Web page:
Regulation of Lipid metabolism

Regulation of Lipid metabolism

Regulation of Lipid metabolism


       At the end of this lecture, student will be able to

      Explain hormonal regulation of lipid metabolism

      Explain fatty acid biosynthesis and its regulation

      List the factors involved in regulation of lipid metabolism

Regulation in General

       A) Short term (response time of minutes or less):

      substrate availability

      allosteric interactions

      covalent modifications (phosphorylation/dephosphorylation)

       B) Long-term (response time of hours or days):

      changes in the rate of protein (enzyme) synthesis or breakdown

Regulation of Lipid metabolism

       Regulation  in response to the differing energy needs and dietary states of an organism

       Pancreatic a cells respond to the low blood glucose concentration of the fasting and energy-demanding states by secreting glucagon; the β cells respond to the high blood glucose concentration of the fed and resting states by secreting insulin

       Targets: enzymes of FA synthesis and FA oxidation

Lipid Metabolism

Main processes:

       Digestion, absorption, and transport  of dietary fat

       Generation of metabolic energy from fat: a) lipolysis, b) β-oxidation

       Storage of excess fat in adipose tissue

Absorption and Transport

The main products of fat digestion are free FA and 2-monoacylglycerols (produced by the action of pancreatic lipase)

After absorption, FA is activated to acyl-coenzyme A (in the ER) which then reacts with 2-monoacylglycerol to form triacylglycerol

In the ER, TGs are assembled into chylomicrons that are collected by the lymph and carried to the blood stream

       TGs in chylomicrons are utilized by adipose tissue, heart, skeletal muscle, lactating mammary gland and, to a lesser extent, by the spleen, lungs, kidney.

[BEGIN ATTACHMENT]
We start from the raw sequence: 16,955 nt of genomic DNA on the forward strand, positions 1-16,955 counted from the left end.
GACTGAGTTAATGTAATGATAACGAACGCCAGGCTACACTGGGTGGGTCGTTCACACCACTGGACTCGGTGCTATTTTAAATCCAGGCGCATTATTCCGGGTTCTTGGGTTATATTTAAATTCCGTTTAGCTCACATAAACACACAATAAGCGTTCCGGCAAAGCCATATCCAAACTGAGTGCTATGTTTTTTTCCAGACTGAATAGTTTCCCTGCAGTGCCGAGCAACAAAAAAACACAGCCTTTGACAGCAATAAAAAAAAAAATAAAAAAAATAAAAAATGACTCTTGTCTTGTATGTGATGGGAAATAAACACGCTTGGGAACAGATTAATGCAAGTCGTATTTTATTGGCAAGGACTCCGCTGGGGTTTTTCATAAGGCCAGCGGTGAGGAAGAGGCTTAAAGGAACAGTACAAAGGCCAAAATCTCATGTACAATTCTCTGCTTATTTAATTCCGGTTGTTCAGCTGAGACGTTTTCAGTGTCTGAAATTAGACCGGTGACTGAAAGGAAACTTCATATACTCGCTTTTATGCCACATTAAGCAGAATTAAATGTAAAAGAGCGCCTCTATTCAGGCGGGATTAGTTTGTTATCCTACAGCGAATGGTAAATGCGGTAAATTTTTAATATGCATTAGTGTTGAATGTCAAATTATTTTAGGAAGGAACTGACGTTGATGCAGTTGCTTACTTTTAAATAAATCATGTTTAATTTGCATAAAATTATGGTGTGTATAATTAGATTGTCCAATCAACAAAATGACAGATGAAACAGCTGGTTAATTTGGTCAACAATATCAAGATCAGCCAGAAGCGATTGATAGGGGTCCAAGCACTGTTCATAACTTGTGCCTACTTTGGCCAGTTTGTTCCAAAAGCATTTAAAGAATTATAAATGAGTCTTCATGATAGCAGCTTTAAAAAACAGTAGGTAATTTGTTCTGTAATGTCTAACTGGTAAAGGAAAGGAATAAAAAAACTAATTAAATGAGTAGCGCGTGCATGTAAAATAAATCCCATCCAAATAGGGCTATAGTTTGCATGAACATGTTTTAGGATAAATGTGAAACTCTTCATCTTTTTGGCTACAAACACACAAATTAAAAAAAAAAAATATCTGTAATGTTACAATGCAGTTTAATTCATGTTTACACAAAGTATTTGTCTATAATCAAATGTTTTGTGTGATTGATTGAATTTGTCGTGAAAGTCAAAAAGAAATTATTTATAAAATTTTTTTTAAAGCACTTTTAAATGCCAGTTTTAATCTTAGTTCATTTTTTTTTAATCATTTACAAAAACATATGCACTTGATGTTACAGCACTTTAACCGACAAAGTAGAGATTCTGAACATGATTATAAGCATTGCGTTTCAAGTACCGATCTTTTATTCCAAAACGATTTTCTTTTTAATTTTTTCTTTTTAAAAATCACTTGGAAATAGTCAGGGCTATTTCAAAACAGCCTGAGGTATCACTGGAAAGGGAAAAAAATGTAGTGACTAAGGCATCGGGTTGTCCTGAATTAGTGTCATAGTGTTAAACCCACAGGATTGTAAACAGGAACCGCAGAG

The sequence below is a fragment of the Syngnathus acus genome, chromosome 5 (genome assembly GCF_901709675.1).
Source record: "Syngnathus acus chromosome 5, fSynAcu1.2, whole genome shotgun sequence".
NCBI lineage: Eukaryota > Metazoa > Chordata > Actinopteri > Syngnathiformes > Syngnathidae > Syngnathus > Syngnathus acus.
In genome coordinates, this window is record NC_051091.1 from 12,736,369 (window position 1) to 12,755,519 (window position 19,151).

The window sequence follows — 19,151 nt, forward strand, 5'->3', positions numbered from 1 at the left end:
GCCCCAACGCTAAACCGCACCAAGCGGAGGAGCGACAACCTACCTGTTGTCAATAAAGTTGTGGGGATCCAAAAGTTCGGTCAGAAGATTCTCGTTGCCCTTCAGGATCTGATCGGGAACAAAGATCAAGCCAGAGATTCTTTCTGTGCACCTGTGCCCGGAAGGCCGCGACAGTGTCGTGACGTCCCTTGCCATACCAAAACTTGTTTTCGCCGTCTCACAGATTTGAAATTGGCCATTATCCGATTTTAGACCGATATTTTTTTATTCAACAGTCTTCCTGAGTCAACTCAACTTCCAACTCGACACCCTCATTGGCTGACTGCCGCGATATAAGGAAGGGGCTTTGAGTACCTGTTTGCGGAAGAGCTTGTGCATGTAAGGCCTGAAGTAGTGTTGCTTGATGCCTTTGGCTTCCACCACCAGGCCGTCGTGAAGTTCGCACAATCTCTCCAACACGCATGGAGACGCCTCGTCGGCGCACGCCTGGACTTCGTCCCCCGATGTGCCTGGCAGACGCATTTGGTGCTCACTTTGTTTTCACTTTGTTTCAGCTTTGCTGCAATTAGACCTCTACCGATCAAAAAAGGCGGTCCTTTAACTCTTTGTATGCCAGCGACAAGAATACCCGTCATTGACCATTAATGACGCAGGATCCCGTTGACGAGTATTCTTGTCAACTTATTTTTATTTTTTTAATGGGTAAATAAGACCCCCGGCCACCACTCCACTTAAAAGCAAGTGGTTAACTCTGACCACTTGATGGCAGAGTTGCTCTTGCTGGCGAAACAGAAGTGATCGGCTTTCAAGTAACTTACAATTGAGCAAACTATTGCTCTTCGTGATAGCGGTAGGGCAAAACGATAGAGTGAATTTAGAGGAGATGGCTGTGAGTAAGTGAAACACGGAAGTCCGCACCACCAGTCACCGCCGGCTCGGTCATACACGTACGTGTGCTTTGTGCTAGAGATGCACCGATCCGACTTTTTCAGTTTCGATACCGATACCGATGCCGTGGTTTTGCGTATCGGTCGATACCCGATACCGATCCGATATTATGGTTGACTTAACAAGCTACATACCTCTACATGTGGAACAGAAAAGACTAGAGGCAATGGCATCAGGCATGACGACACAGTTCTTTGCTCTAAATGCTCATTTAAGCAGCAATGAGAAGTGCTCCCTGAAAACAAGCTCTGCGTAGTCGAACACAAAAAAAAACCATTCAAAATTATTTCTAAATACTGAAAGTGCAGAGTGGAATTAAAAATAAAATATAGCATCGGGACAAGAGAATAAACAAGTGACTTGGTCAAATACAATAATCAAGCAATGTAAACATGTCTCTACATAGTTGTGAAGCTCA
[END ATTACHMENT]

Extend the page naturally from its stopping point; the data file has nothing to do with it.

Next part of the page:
These tissues (but not the liver and brain) express lipoprotein lipase (LPL), attached to the surface of the capillary endothelium, that hydrolyzes TGs to FA and 2-monoacylglycerols; the products are taken up by the cells

Regulation at the Level of LPL

       In the adipose tissue, the amount of LPL is increased by feeding/ insulin and decreased by starvation

       In contrast, the amount of LPL in heart is decreased by insulin and increased by starvation

       Dietary fat is directed mainly to the adipose tissue (for storage) in the well-fed state but to the muscles during fasting (for oxidation)

FA release from Adipose Tissue

       Hormone-sensitive lipase converts the fat stored in adipose tissue into glycerol and FAs that are transported to distant sites bound to serum albumin (liver and intestine release lipids in the form of lipoproteins)

       Hydrolysis rate controls the concentration of FAs in the blood and thus regulates FA oxidation

Regulation at the Level of Hormone- Sensitive Lipase

       Norepinephrine, epinephrine, and glucagon released during physical exercise, stress, or fasting stimulate lipolysis through the β-receptors, cAMP, PKA (Protein Kinase A), and HSL(Hormone  Sensitive Lipase)

     Þ    ­ blood FA levels

     Þ stimulation of β-oxidation in other tissues (liver, muscle)

     Þ stimulation of production of ketone bodies in the liver


       In the resting state, the hormone-sensitive lipase is cytoplasmic and the surface of the fat droplet is covered by the protein perilipin

       The cAMP-stimulated protein kinase A phosphorylates both perilipin and lipase Þ perilipin detaches from the fat droplet, while lipase binds to the fat droplet